As for implementations of profiles? Profiles are defined in such a way that an RDFa processor can recursively invoke itself to extract the necessary information for processing; indeed, RDFa is also used to encode the prefix, term, etc, definitions (Turtle or RDF/XML can also be used, but RDFa is the only required format). This means that an RDFa processor does not have to implement a different parser to handle the profile information. My ”shadow” RDFa distiller implements this (as well as all RDFa 1.1 features) and it was not complicated. It actually implements a caching mechanism, too: some well known and well published profiles can be stored locally so that the distiller does not go through an extra HTTP request all the time (yes, I know, this may lead to inconsistencies in theory but if such cache is refreshed regularly via, say, a crontab job, it should be o.k. in practice). At the moment the content of that cache is of course curated by hand. (The usual caveat applies: this is code in development, with bugs, with possibly frequent and unannounced changes…) You are all welcome to try the shadow distiller to see what RDFa is capable of. Of course, other RDFa 1.1 implementations are in the making. If you have one, it would be good to know about them, the Working Group is constantly looking for implementation experiences…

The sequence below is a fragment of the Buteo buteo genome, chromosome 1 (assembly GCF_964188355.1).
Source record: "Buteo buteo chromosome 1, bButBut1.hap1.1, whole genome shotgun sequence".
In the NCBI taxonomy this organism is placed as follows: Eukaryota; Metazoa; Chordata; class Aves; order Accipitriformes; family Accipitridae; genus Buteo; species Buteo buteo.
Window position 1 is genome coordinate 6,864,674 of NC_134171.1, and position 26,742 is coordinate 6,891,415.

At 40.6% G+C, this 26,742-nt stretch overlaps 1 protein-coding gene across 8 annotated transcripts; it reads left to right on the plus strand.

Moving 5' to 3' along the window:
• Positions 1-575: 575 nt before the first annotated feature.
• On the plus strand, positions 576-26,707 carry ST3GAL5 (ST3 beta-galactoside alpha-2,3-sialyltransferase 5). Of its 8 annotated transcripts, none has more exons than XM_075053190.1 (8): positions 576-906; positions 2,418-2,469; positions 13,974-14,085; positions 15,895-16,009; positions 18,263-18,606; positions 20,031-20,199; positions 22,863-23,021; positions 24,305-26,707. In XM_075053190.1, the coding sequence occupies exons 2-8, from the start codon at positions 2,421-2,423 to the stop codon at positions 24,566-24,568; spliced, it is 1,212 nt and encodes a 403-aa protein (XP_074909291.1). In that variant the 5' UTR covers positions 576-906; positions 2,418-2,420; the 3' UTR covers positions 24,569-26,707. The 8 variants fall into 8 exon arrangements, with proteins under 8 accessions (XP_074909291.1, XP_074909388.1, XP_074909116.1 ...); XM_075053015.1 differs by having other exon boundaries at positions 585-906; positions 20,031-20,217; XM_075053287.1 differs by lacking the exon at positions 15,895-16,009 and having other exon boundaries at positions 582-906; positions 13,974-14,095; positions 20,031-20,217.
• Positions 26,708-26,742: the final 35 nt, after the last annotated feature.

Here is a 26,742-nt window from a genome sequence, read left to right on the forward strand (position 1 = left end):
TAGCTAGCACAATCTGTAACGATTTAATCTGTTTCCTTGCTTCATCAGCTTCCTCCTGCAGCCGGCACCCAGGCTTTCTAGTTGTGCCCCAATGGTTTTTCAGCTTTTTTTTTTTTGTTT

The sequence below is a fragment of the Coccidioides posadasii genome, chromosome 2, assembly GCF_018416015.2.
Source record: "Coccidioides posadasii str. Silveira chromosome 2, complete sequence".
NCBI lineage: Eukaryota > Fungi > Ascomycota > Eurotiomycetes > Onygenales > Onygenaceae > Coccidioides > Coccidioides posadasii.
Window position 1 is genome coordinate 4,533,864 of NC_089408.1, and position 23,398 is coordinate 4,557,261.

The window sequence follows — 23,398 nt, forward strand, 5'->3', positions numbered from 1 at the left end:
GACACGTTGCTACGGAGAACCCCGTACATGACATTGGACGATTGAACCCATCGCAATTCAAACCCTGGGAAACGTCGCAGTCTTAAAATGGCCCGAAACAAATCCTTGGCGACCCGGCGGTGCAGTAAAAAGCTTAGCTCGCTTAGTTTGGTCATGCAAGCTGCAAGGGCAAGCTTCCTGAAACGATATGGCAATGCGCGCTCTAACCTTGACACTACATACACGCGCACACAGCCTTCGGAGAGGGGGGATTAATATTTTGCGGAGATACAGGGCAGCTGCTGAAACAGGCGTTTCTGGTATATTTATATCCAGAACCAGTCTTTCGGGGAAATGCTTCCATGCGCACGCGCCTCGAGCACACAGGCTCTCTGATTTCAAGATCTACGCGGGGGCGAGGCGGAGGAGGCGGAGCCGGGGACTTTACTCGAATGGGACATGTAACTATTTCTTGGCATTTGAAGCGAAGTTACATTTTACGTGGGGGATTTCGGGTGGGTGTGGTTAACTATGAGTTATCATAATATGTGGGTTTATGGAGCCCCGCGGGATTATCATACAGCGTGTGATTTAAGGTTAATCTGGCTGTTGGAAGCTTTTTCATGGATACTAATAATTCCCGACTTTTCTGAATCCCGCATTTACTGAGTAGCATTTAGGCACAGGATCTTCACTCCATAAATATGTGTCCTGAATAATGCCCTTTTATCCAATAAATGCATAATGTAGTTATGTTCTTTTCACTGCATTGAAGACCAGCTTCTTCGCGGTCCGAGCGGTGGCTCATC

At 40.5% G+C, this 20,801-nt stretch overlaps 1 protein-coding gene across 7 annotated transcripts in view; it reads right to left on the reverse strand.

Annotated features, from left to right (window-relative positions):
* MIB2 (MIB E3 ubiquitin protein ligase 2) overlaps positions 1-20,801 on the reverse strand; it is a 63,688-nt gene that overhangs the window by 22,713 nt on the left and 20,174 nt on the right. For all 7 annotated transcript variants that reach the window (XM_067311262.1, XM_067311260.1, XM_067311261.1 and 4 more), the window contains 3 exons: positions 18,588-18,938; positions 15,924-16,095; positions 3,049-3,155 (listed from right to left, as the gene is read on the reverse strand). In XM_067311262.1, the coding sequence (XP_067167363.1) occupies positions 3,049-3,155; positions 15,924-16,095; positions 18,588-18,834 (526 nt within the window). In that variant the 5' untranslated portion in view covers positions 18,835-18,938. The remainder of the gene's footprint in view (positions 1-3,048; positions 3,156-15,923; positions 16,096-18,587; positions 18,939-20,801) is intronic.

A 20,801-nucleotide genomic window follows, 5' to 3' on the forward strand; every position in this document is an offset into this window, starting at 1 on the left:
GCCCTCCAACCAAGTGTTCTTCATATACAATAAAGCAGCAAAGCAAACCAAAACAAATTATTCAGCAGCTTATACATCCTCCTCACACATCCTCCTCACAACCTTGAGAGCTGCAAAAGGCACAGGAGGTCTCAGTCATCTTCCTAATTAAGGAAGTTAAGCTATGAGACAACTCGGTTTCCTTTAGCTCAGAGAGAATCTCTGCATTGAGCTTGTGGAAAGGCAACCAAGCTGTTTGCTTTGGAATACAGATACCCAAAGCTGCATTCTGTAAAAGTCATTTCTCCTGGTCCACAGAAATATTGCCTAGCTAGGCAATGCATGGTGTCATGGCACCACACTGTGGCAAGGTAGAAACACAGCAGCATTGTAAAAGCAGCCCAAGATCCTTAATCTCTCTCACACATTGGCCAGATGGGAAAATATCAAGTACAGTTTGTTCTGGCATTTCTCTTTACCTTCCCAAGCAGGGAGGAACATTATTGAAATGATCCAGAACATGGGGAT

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  1. [...] New RDFa Core 1.1 and XHTML+RDFa 1.1 drafts [...]

    Pingback by Scott Banwart's Blog » Blog Archive » Distributed Weekly 62 — August 6, 2010 @ 16:01

  2. Dear Ivan,

    I understand that this specification is oriented towards an annotation embedded in a website (I’m just working on the opposite strategy). But, in the near future, there will a syntax and processing rules for embedding OWL through attributes? there will be something like “Core RDFa 1.1″ to OWL?

    Thank you very much,
    – Luis

    Comment by Luis — August 16, 2010 @ 11:52

    • Luis,

      I am not sure, we certainly do not have plans for that. Note that all OWL constructs can be expressed in RDF, ie, it is possible to describe any OWL constructs in RDFa. It may not be optimal, I know, but the possibility is already there. I am not sure what the use case would be for something specific and whether there would be enough of a demand for it…



      Comment by Ivan Herman — August 16, 2010 @ 13:14

  3. Why not just use a standard HTTP cache for profiles, instead of custom solutions with cron etc.?

    Comment by Vasiliy Faronov — August 26, 2010 @ 9:53

    • That is also a possibility. I felt I had more control by doing that myself, though.

      Comment by Ivan Herman — August 26, 2010 @ 10:04